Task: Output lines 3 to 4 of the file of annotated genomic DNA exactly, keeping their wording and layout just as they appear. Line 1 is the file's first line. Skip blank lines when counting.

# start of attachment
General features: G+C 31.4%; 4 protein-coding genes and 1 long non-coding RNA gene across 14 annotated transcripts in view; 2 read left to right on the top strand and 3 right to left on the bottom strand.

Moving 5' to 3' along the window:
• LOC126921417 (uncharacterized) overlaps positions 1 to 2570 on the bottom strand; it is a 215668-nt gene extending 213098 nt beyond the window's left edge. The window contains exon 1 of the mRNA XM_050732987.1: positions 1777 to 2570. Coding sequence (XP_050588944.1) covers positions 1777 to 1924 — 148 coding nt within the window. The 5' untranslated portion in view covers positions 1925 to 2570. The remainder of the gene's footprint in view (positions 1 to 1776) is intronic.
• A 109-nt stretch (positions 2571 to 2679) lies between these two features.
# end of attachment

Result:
• LOC126921417 (uncharacterized) overlaps positions 1 to 2570 on the bottom strand; it is a 215668-nt gene extending 213098 nt beyond the window's left edge. The window contains exon 1 of the mRNA XM_050732987.1: positions 1777 to 2570. Coding sequence (XP_050588944.1) covers positions 1777 to 1924 — 148 coding nt within the window. The 5' untranslated portion in view covers positions 1925 to 2570. The remainder of the gene's footprint in view (positions 1 to 1776) is intronic.
• A 109-nt stretch (positions 2571 to 2679) lies between these two features.